Also, don’t be shy about asking for directions if you need it. DC people are generally pretty nice about helping tourists out.

      • This. When on a Metro escalator, stand right, walk left. When Metro-ing with a rolly bag, I pull it tight onto the step right behind me so I’m not taking up any extra space crosswise. Also, please please please, when you step onto the train, keep moving in through the doors without stopping to look for a seat. There are people behind you trying to get on so keep moving into the train and figure out the seating/standing thing once you’re all the way into the train.

    • First of all, make sure your destination on the other side is actually comfortably walkable from the metro station. Try to time your arrival so it’s midday, or at least not during rush hour. Stand on the right side of the escalator so that people can walk on the left. Wait for people to exit before you get on the train. If you have to transfer at Metro Center or Chinatown, check the signs so you end up on the right platform. Other than that, being your usual considerate self is all you need! It’s a piece of cake, especially DC’s metro.

    • The DC Metro system is a great one to learn on! — it’s clean, not intimidating, people are generally helpful with questions … you’ll find it easy to learn and use when you get here. I grew up in a very rural area, and was able to figure it out really quickly when I got here for an internship in high school.

      As to doing it the first time with a suitcase, do you know yet which airport you are flying into, and what is your final destination? I take my big rolly-suitcases on the Metro all the time when traveling to/from Reagan airport from my condo. But Reagan is currently the only easily-accessible-by-Metro airport, and my condo is also right next to a Metro stop.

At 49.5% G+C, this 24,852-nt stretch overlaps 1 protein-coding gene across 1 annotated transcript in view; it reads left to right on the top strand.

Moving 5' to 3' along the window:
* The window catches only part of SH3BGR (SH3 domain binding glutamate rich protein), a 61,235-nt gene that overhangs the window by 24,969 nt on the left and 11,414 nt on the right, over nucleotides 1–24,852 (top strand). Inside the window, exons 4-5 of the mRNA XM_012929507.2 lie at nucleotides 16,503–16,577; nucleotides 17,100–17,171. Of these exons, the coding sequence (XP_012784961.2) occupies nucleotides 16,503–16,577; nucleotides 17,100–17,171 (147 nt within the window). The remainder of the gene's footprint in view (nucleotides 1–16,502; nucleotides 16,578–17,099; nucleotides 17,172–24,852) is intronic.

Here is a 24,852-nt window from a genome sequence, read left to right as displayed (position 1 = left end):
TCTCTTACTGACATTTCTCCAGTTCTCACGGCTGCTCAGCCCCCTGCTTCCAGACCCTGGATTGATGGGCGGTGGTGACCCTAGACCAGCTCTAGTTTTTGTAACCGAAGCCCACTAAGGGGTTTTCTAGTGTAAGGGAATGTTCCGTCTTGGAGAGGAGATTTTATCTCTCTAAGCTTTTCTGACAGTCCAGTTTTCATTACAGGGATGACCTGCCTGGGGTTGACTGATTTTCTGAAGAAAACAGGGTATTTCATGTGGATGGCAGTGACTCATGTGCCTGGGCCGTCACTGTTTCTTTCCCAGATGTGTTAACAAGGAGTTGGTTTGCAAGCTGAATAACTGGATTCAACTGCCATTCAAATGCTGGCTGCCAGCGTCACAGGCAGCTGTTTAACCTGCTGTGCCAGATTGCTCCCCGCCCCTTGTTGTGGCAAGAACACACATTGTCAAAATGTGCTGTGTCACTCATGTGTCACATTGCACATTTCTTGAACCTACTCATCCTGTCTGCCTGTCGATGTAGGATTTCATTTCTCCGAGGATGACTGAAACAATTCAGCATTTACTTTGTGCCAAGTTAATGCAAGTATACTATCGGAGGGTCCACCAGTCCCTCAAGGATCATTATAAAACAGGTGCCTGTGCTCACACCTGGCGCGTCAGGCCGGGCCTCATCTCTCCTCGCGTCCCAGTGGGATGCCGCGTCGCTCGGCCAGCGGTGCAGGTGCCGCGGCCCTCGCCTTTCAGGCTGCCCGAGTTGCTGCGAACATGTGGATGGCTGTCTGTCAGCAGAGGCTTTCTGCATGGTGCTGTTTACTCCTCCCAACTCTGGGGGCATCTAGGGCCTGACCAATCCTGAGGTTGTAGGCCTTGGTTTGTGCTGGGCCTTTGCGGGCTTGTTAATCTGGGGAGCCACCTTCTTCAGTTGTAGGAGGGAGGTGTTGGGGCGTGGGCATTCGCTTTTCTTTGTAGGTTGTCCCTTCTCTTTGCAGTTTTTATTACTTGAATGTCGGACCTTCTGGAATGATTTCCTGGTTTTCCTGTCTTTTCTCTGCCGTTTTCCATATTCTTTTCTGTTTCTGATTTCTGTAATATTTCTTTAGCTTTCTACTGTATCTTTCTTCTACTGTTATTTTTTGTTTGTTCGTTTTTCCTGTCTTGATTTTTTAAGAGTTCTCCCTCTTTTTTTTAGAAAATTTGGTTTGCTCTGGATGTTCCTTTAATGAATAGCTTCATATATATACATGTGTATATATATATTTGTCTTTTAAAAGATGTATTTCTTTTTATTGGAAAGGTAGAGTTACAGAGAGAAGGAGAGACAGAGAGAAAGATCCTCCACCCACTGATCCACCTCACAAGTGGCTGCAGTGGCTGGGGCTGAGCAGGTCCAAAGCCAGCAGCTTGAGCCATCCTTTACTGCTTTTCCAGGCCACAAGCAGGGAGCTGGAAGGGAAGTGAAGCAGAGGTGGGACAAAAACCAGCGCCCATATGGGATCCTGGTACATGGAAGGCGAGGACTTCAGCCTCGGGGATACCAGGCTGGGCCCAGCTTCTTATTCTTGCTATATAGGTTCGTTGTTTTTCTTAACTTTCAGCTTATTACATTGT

• You can do it! If you can buy a SmarTrip (I hate that there’s only one T) ahead of time, that will help you a lot. The paper fare cards are annoying. I ordered mine on the internet and they mailed it to me, but I think now you can buy them in Union Station too. DC’s metro may have many problems, but it’s definitely something you can get a handle on pretty quickly. Figure out what color line you want to be on and what your stop will be, and then how to transfer if it’s not on the red line (I’m assuming you’ll be coming from Union Station, which is on the red line). Write it all down so you’ll know when you get there. Bags are not a problem as long as you don’t block entrances, doors, or escalators with them. In fact, waiting for the elevator is OK!

    • Merabella :

      How far is the subway ride? How expensive is a cab? Is there a bus option? These would be a question to myself, even as a subway experienced person. If you feel up for it and don’t have a tight schedule I would say go for it. Expect it will take longer than normal because you aren’t familiar.

      • DC Metro is rolly-bag friendly (NYC isn’t). If you are flying into National, it may be much faster to travel via Metro at rush hour than to take a cab. And it would be OK to ask directions — lots of new folks b/w tourists, interns, students, weekend users, and military people coming to a new post.